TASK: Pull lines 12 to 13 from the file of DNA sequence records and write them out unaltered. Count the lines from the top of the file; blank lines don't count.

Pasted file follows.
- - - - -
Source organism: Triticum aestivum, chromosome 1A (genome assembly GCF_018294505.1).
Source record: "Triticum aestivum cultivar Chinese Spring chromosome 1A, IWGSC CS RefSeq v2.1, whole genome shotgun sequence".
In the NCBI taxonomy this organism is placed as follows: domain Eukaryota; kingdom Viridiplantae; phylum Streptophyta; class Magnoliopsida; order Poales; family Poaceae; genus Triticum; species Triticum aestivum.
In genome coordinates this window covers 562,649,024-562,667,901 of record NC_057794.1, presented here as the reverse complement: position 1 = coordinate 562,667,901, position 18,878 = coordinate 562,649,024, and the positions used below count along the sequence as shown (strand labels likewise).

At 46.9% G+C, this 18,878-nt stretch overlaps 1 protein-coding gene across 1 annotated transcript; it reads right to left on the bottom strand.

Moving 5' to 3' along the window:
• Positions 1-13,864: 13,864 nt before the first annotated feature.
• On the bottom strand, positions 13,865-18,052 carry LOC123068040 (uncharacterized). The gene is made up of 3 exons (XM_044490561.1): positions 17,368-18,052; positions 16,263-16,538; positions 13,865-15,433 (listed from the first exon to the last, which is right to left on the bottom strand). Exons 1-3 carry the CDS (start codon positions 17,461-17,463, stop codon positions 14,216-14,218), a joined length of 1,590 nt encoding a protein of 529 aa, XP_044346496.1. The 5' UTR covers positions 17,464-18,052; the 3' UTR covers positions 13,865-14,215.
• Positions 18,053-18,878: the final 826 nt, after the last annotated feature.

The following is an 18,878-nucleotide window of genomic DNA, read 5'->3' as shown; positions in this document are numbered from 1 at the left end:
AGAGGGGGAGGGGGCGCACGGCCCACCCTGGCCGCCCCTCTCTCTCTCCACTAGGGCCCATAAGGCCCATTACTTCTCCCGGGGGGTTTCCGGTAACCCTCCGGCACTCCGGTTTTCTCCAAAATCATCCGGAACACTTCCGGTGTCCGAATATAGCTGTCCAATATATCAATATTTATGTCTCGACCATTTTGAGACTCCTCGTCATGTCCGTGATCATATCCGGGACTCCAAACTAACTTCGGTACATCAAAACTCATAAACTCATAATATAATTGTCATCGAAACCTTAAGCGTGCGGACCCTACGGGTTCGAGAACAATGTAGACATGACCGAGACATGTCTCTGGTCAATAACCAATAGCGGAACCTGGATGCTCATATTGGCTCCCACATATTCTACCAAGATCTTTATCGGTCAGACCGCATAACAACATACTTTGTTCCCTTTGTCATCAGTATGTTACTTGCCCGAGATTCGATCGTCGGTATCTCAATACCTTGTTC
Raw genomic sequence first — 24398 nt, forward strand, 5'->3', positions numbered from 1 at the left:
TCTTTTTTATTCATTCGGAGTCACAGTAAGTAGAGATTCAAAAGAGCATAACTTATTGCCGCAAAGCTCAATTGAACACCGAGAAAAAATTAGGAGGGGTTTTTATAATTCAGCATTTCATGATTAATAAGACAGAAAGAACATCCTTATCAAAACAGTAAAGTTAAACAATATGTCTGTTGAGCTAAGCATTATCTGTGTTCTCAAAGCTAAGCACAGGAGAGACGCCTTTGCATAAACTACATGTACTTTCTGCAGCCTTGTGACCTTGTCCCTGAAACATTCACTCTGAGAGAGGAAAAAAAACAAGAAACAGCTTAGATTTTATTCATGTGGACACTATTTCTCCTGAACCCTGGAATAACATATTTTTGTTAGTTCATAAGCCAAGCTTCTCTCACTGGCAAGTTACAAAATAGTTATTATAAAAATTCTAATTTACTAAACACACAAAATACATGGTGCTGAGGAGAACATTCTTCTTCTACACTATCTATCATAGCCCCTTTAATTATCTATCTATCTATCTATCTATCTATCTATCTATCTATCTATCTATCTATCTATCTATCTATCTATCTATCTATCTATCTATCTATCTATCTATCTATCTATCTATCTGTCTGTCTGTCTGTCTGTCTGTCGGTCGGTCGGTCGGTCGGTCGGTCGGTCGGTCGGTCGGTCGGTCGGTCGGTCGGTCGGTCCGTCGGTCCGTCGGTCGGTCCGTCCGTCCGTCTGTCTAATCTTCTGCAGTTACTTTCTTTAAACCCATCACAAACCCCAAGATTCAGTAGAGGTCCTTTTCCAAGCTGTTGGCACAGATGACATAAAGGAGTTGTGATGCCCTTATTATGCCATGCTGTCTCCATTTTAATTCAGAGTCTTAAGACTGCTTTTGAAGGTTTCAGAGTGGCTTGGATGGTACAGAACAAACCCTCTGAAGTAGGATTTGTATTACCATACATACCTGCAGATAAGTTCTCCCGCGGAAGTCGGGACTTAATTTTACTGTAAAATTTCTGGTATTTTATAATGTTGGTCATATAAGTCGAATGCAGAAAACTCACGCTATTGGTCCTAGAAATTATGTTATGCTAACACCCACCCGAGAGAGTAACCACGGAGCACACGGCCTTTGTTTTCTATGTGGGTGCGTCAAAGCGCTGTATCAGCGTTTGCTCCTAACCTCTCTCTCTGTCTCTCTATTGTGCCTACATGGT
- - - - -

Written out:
Raw genomic sequence first — 24398 nt, forward strand, 5'->3', positions numbered from 1 at the left:
TCTTTTTTATTCATTCGGAGTCACAGTAAGTAGAGATTCAAAAGAGCATAACTTATTGCCGCAAAGCTCAATTGAACACCGAGAAAAAATTAGGAGGGGTTTTTATAATTCAGCATTTCATGATTAATAAGACAGAAAGAACATCCTTATCAAAACAGTAAAGTTAAACAATATGTCTGTTGAGCTAAGCATTATCTGTGTTCTCAAAGCTAAGCACAGGAGAGACGCCTTTGCATAAACTACATGTACTTTCTGCAGCCTTGTGACCTTGTCCCTGAAACATTCACTCTGAGAGAGGAAAAAAAACAAGAAACAGCTTAGATTTTATTCATGTGGACACTATTTCTCCTGAACCCTGGAATAACATATTTTTGTTAGTTCATAAGCCAAGCTTCTCTCACTGGCAAGTTACAAAATAGTTATTATAAAAATTCTAATTTACTAAACACACAAAATACATGGTGCTGAGGAGAACATTCTTCTTCTACACTATCTATCATAGCCCCTTTAATTATCTATCTATCTATCTATCTATCTATCTATCTATCTATCTATCTATCTATCTATCTATCTATCTATCTATCTATCTATCTATCTATCTATCTATCTATCTATCTATCTGTCTGTCTGTCTGTCTGTCTGTCGGTCGGTCGGTCGGTCGGTCGGTCGGTCGGTCGGTCGGTCGGTCGGTCGGTCGGTCGGTCCGTCGGTCCGTCGGTCGGTCCGTCCGTCCGTCTGTCTAATCTTCTGCAGTTACTTTCTTTAAACCCATCACAAACCCCAAGATTCAGTAGAGGTCCTTTTCCAAGCTGTTGGCACAGATGACATAAAGGAGTTGTGATGCCCTTATTATGCCATGCTGTCTCCATTTTAATTCAGAGTCTTAAGACTGCTTTTGAAGGTTTCAGAGTGGCTTGGATGGTACAGAACAAACCCTCTGAAGTAGGATTTGTATTACCATACATACCTGCAGATAAGTTCTCCCGCGGAAGTCGGGACTTAATTTTACTGTAAAATTTCTGGTATTTTATAATGTTGGTCATATAAGTCGAATGCAGAAAACTCACGCTATTGGTCCTAGAAATTATGTTATGCTAACACCCACCCGAGAGAGTAACCACGGAGCACACGGCCTTTGTTTTCTATGTGGGTGCGTCAAAGCGCTGTATCAGCGTTTGCTCCTAACCTCTCTCTCTGTCTCTCTATTGTGCCTACATGGT